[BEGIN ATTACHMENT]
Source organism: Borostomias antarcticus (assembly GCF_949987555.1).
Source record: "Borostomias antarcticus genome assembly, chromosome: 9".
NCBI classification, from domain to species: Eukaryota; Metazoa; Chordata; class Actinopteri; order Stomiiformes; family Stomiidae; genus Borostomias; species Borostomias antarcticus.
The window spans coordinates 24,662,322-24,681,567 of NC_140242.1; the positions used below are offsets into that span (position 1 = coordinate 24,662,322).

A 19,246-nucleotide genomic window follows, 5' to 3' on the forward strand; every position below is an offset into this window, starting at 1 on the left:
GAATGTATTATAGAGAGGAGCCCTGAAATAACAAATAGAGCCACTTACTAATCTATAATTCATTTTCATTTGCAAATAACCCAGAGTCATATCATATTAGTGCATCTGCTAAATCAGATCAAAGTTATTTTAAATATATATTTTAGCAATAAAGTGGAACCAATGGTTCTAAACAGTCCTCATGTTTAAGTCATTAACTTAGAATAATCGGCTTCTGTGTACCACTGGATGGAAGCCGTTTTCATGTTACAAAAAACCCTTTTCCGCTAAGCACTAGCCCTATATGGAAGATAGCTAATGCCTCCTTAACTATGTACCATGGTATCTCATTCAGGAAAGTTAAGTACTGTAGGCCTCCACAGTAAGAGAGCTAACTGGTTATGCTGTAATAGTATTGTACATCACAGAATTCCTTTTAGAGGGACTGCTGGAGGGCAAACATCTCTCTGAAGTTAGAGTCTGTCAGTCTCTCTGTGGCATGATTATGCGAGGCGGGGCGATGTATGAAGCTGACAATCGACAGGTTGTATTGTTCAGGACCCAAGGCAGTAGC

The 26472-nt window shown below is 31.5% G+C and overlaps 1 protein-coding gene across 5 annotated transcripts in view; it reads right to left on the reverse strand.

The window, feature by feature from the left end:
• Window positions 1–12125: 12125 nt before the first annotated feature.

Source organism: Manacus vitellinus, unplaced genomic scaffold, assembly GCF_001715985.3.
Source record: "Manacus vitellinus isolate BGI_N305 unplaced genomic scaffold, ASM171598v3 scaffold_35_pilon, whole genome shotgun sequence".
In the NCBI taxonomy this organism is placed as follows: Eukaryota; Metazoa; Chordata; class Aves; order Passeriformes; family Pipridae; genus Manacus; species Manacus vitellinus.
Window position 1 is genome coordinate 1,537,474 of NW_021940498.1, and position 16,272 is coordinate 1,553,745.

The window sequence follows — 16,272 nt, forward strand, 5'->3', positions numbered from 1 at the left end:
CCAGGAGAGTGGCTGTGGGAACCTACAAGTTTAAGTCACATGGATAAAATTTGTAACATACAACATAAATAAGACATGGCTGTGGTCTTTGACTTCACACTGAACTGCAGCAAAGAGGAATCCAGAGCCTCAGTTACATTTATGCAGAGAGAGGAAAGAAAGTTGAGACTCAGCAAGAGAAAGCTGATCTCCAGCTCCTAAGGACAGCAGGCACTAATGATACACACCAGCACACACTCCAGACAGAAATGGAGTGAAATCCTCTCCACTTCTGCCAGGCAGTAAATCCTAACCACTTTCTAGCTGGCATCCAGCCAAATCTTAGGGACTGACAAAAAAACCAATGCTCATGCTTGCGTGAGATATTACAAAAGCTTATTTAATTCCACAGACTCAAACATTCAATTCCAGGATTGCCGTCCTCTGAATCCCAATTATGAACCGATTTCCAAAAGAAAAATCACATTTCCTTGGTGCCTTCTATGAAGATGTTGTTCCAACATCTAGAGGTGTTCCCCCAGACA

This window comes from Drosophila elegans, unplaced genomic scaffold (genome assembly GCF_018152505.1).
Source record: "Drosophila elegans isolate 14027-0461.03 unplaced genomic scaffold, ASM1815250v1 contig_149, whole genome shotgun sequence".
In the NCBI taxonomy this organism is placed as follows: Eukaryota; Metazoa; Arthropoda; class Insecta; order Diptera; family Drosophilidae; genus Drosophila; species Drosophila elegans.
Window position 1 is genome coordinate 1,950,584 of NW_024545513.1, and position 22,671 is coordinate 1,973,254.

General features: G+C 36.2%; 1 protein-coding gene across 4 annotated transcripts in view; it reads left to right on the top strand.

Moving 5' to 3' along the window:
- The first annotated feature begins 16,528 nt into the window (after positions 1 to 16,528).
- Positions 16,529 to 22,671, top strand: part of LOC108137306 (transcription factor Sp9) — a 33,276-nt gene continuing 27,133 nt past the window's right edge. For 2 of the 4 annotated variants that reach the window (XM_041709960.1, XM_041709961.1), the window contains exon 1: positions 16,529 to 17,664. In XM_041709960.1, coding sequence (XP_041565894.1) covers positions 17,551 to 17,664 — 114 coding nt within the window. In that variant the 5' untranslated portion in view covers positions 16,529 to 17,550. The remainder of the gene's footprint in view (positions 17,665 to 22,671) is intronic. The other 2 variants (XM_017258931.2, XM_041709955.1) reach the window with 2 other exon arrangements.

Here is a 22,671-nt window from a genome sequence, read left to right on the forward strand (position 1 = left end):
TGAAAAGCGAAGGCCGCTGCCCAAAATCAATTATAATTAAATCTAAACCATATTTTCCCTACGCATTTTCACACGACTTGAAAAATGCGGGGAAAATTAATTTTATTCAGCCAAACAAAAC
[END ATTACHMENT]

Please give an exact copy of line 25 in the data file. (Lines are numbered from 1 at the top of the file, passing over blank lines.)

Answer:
TGAAAAGCGAAGGCCGCTGCCCAAAATCAATTATAATTAAATCTAAACCATATTTTCCCTACGCATTTTCACACGACTTGAAAAATGCGGGGAAAATTAATTTTATTCAGCCAAACAAAAC